Did you know that praying helps regulate hormones? Could this be some type of divine intervention? Or is it simply a result of positive thinking? No matter what you believe, there is a growing body of scientific research that demonstrates prayer can have a positive effect on health.
One of the most common theories for the power of prayer is that the act of praying relieves stress, which is a key factor in the development of heart disease. When you are under stress, your body releases hormones, including adrenaline and cortisol, to deal with it. These hormones increase your heart rate and blood pressure. Over time, they can result in an increase in abdominal fat as well. These factors set the stage for coronary artery disease. Studies have found over and over again that the act of praying induces a calm state, which can make these hormones dissipate.
But it’s not only direct prayer that works: Studies are also indicating that prayer can be beneficial even when it’s indirect. This is known as intercessory prayer, which refers to the act of being prayed for by someone else.
One study conducted at San Francisco General Hospital looked at the effect of prayer on 393 cardiac patients. The patients were divided into two groups. Although both groups were told that people were praying for them, in fact, prayers were being said for only one group. This study, published in the Southern Medical Journal, found that the patients who were prayed for had more favorable outcomes, including fewer complications, fewer cases of pneumonia, and they required less drug treatment.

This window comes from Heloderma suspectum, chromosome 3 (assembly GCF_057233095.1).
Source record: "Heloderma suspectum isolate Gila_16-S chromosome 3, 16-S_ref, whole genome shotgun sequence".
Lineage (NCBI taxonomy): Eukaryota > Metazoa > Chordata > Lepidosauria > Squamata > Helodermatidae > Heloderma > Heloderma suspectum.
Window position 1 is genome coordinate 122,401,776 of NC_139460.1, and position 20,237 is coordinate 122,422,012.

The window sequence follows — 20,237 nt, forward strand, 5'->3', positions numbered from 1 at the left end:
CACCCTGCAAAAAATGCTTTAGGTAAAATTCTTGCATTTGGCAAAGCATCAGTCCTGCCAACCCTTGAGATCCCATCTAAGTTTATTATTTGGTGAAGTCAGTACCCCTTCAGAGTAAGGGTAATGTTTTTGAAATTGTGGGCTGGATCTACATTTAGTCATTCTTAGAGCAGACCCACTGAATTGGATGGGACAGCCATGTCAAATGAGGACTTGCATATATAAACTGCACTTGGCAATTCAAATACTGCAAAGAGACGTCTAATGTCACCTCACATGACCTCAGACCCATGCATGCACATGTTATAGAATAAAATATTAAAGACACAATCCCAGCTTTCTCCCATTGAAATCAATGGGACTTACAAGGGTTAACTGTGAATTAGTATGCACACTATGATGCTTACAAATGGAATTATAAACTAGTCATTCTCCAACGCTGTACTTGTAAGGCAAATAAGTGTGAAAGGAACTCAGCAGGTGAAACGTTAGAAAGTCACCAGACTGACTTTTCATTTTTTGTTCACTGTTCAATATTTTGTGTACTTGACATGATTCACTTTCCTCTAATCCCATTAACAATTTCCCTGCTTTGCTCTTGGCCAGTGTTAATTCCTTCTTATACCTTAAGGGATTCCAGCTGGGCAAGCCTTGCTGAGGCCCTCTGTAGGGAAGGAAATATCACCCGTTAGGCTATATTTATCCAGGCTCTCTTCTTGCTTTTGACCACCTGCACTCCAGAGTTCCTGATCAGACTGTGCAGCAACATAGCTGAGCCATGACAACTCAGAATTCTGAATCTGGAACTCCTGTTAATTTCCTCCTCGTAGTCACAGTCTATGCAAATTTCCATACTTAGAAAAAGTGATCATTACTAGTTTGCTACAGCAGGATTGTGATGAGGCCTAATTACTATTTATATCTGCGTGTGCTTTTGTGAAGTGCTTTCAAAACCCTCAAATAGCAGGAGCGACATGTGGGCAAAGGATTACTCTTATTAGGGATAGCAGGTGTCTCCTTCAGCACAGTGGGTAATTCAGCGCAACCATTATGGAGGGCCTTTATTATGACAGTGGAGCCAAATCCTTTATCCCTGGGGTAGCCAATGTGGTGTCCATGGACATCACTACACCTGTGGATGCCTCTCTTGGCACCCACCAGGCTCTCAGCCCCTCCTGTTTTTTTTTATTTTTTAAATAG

Another more recent study done at Duke University Medical Center looked at 150 cardiac patients who were admitted for coronary stenting. They were given the following non-medical therapies: guided imagery, stress relaxation, healing touch, or intercessory prayer. Researchers found that only the patients that were being prayed for had lower complication rates and a quicker recovery.